I'd like to add a thought to this. Petroleum products are about the most developed opportunitistic revenue making commodity in the world, mining, refining, shipping and distribution. What else do people fight wars over? How else do people get obscenely rich at 150 or 40 dollars a barrel? How much has PTT spend on new service stations recently?

To me finding a new "hole in the ground" source is not the only answer for many that look at alternate fuels. For people who grow and process their own fuels the costs should be selfcontained where possible. Forget the cartels and the oil princes. Forget trying to emulate diesel, burn pure vegetable oil. Lower horsepower? So what? Else nothing is going to change soon.

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Surveys of retail (pump price) vs oil price increase, show a 8 day time frame for retail increase of 80% of a oil increase of 5% or greater with the full oil increase coming into play over the following 2 to 3 weeks. A fall in oil price by the same 5%, was followed by pump decrease spread over a 4 week time span with no big drop as noted in price increase cases. This is one of the reasons oil producers/fuel retailers are makeing unheard of profits over the past year and a half. Cost of exploration, drilling, completion, production, refining varies by local and many other factors, but 60 dollar a bbl seems to be a good target. This does not seem to satisfy some of the countries who are placeing large orders for military equipment etc. Much of the older well production in the middle east is being produced at a investment cost of 4 to 5 dollar/bbl, even throwing in inflation costs since the wells came on line. Since most governments tax fuel by volume used, the price at pump will have little impact except thru sales volume, which comes with lower retail prices, thus increasing tax revenue. The one observation I have made is a oil increase seems to be a excuse to raise retail price quickly, thus the consumer is paying higher price for fuel already in stock, thus financeing future purchases of higher priced oil. That additional monies contribute to the profits when prices drop due to different lag times. Thats my humble take of the market.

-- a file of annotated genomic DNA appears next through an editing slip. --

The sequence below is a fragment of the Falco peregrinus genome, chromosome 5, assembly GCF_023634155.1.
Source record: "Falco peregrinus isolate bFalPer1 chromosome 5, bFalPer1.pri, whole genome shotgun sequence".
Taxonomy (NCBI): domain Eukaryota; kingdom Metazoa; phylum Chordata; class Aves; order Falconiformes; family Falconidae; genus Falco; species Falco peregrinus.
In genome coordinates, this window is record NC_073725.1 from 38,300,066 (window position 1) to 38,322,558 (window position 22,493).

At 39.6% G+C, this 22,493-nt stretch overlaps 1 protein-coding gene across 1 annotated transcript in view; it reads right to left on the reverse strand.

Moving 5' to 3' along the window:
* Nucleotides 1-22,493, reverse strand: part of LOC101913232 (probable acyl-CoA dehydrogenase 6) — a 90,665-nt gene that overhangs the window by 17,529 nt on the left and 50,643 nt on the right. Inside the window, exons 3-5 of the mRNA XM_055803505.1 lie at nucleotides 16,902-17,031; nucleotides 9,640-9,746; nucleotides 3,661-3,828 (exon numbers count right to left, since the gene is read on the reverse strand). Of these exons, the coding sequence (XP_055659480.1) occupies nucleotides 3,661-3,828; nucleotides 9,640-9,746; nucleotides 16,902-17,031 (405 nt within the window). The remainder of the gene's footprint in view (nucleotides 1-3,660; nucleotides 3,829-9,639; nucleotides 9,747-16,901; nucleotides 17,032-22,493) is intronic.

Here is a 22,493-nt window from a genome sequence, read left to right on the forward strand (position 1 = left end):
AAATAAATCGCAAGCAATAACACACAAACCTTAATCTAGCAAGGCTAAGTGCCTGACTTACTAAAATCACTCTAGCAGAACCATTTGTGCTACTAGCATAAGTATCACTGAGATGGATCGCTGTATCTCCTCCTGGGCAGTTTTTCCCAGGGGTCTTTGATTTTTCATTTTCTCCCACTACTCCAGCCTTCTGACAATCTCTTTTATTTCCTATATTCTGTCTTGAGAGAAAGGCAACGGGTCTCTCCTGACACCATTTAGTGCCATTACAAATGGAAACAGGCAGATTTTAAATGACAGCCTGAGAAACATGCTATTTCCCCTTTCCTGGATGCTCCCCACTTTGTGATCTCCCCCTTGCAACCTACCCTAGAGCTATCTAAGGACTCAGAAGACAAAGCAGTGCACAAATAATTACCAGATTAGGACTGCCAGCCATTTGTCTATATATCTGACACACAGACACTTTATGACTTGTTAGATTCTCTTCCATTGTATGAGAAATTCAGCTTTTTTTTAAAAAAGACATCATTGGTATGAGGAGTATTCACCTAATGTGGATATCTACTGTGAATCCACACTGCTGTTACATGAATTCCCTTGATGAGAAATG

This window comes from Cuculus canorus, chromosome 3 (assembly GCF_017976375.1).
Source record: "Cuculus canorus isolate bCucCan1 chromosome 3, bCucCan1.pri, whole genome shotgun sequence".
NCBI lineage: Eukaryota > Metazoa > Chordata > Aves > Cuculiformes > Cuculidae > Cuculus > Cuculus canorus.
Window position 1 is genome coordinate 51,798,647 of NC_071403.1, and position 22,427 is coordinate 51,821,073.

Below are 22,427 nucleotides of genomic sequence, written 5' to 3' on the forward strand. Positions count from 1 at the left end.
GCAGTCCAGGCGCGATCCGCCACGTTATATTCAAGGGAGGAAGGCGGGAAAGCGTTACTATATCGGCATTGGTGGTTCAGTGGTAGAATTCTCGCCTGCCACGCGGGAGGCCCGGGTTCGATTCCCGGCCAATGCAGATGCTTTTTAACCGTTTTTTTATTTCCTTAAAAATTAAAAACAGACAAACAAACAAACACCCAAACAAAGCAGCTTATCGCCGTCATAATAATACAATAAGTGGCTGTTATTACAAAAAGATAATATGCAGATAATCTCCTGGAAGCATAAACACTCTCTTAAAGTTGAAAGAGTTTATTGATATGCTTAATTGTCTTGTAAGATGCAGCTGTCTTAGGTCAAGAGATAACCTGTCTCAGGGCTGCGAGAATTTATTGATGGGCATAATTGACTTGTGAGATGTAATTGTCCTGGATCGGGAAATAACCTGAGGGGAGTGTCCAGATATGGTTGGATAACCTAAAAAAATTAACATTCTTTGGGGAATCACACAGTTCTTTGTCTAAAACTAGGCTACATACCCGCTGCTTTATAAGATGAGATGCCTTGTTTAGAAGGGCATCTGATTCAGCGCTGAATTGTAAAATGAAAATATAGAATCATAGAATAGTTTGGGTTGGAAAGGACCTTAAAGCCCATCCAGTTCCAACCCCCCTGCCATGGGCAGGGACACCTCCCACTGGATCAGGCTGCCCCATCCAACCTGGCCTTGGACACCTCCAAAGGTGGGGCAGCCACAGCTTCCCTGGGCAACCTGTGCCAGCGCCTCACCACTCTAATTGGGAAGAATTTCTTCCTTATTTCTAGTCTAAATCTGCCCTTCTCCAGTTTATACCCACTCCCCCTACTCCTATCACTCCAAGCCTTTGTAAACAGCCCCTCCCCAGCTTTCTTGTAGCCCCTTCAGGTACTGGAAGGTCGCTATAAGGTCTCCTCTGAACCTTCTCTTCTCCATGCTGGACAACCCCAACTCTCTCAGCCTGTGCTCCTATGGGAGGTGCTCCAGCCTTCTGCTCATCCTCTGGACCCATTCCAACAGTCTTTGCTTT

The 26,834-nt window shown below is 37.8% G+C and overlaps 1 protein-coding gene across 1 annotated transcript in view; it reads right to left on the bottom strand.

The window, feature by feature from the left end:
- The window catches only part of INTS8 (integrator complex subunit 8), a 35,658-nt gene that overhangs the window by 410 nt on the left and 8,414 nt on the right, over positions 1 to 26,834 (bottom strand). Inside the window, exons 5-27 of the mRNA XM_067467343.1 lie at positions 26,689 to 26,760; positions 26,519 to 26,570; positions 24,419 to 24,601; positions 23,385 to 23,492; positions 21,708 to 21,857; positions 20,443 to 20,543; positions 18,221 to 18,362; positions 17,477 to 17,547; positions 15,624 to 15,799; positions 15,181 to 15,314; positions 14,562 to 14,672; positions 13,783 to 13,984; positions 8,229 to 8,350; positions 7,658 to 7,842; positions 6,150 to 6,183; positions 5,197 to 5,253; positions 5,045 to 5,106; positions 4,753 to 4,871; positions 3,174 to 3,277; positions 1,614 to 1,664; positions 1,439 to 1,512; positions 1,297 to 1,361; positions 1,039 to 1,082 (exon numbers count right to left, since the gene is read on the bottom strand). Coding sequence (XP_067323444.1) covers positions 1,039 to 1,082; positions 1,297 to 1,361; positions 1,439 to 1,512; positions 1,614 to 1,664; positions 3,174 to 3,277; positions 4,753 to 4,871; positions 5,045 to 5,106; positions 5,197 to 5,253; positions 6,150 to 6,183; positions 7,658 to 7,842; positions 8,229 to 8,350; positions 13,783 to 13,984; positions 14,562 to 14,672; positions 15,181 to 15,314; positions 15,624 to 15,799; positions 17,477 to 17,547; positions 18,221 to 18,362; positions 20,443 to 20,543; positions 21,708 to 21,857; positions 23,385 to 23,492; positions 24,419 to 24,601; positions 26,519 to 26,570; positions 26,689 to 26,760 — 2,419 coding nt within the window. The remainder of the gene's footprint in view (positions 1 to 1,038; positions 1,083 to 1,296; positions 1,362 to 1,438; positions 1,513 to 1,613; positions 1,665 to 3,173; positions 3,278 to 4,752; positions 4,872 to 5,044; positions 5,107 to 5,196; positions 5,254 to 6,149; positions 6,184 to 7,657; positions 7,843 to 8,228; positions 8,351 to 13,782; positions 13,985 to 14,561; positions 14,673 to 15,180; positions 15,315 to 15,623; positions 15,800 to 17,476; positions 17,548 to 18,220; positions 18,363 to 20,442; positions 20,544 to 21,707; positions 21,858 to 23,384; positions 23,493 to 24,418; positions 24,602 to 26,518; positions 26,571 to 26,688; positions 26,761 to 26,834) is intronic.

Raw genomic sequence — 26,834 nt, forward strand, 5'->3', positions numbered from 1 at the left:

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In the long term low oil are being seen as a global finacial disaster, that is according to a financial report on msn

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Well that is a new twist, blame low oil price for a global financial disaster. The high price of oil did not prevent the financial mess we are in at present so how will low price contribute or make it worse? The financial groups who were playing the commodities futures market when prices were increasing must not have done too well, to be in the shape they are in. When I hear the UK financial experts? say keep your fingers crossed, when he was asked about future action, US experts? disagreeing on what measures to take, the European groups seem to be handleing the crises in different ways, I have doubts that there is a single cause or solution. Maybe the low oil price of the early 2000's (12/bbl) caused this whole mess. This sounds like something the Chavez's and other like minded groups of the world would come up with. I am not directing this at Mosha as he is the bearer of the glad tiddings from msn reports. This sounds like the Thia Finance Minister who allowed Thialand wouldnot be affected by the global downturn.

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I should have posted the link, but it was before my 2nd cup of coffee. The brain cell doesn't kick in until after 2 cups :o

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Ok I got a better explanation on the news about why very low oil prices are a bad thing. Low oil prices = low demand. Even though the wells have cut back production it is still not selling fast enough. Low demand = low business activity. Bear in mind that winter is usually when most oil is need, heating etc...